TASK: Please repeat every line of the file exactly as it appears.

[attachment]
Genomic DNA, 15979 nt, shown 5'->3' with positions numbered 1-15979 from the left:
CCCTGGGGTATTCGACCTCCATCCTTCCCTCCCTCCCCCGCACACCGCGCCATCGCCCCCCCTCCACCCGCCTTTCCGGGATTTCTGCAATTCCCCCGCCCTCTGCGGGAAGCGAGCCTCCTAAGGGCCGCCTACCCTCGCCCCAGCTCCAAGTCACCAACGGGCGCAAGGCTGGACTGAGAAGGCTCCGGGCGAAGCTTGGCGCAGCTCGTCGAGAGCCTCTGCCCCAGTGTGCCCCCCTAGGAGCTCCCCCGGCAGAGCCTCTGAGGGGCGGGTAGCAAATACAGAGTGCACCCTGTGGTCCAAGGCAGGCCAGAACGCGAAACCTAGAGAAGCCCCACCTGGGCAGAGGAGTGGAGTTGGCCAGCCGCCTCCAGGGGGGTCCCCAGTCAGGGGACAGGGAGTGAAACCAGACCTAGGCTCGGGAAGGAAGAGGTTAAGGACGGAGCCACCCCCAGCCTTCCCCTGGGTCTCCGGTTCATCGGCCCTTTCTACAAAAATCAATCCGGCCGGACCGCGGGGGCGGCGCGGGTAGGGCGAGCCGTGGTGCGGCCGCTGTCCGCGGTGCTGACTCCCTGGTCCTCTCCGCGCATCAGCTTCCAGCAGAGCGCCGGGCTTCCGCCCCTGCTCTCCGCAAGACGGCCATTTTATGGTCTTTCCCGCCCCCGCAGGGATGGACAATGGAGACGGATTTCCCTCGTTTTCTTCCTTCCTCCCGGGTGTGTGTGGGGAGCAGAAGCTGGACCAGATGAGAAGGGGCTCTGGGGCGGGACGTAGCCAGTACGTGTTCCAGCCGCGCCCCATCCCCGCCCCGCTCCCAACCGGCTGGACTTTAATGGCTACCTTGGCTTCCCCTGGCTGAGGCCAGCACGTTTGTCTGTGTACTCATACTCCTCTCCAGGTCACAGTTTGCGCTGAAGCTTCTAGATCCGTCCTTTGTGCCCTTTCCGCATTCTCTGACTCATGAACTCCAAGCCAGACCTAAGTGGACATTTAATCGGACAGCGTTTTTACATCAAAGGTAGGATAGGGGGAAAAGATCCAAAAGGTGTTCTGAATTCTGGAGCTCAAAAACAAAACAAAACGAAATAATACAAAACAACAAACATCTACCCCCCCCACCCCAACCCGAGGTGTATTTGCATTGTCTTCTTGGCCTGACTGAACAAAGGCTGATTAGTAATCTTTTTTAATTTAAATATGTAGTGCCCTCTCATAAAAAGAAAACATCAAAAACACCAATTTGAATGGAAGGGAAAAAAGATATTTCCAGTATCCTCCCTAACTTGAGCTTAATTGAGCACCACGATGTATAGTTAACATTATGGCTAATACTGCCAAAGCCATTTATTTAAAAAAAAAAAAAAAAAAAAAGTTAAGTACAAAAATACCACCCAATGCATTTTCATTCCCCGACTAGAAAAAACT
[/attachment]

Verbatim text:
Genomic DNA, 15979 nt, shown 5'->3' with positions numbered 1-15979 from the left:
CCCTGGGGTATTCGACCTCCATCCTTCCCTCCCTCCCCCGCACACCGCGCCATCGCCCCCCCTCCACCCGCCTTTCCGGGATTTCTGCAATTCCCCCGCCCTCTGCGGGAAGCGAGCCTCCTAAGGGCCGCCTACCCTCGCCCCAGCTCCAAGTCACCAACGGGCGCAAGGCTGGACTGAGAAGGCTCCGGGCGAAGCTTGGCGCAGCTCGTCGAGAGCCTCTGCCCCAGTGTGCCCCCCTAGGAGCTCCCCCGGCAGAGCCTCTGAGGGGCGGGTAGCAAATACAGAGTGCACCCTGTGGTCCAAGGCAGGCCAGAACGCGAAACCTAGAGAAGCCCCACCTGGGCAGAGGAGTGGAGTTGGCCAGCCGCCTCCAGGGGGGTCCCCAGTCAGGGGACAGGGAGTGAAACCAGACCTAGGCTCGGGAAGGAAGAGGTTAAGGACGGAGCCACCCCCAGCCTTCCCCTGGGTCTCCGGTTCATCGGCCCTTTCTACAAAAATCAATCCGGCCGGACCGCGGGGGCGGCGCGGGTAGGGCGAGCCGTGGTGCGGCCGCTGTCCGCGGTGCTGACTCCCTGGTCCTCTCCGCGCATCAGCTTCCAGCAGAGCGCCGGGCTTCCGCCCCTGCTCTCCGCAAGACGGCCATTTTATGGTCTTTCCCGCCCCCGCAGGGATGGACAATGGAGACGGATTTCCCTCGTTTTCTTCCTTCCTCCCGGGTGTGTGTGGGGAGCAGAAGCTGGACCAGATGAGAAGGGGCTCTGGGGCGGGACGTAGCCAGTACGTGTTCCAGCCGCGCCCCATCCCCGCCCCGCTCCCAACCGGCTGGACTTTAATGGCTACCTTGGCTTCCCCTGGCTGAGGCCAGCACGTTTGTCTGTGTACTCATACTCCTCTCCAGGTCACAGTTTGCGCTGAAGCTTCTAGATCCGTCCTTTGTGCCCTTTCCGCATTCTCTGACTCATGAACTCCAAGCCAGACCTAAGTGGACATTTAATCGGACAGCGTTTTTACATCAAAGGTAGGATAGGGGGAAAAGATCCAAAAGGTGTTCTGAATTCTGGAGCTCAAAAACAAAACAAAACGAAATAATACAAAACAACAAACATCTACCCCCCCCACCCCAACCCGAGGTGTATTTGCATTGTCTTCTTGGCCTGACTGAACAAAGGCTGATTAGTAATCTTTTTTAATTTAAATATGTAGTGCCCTCTCATAAAAAGAAAACATCAAAAACACCAATTTGAATGGAAGGGAAAAAAGATATTTCCAGTATCCTCCCTAACTTGAGCTTAATTGAGCACCACGATGTATAGTTAACATTATGGCTAATACTGCCAAAGCCATTTATTTAAAAAAAAAAAAAAAAAAAAAGTTAAGTACAAAAATACCACCCAATGCATTTTCATTCCCCGACTAGAAAAAACT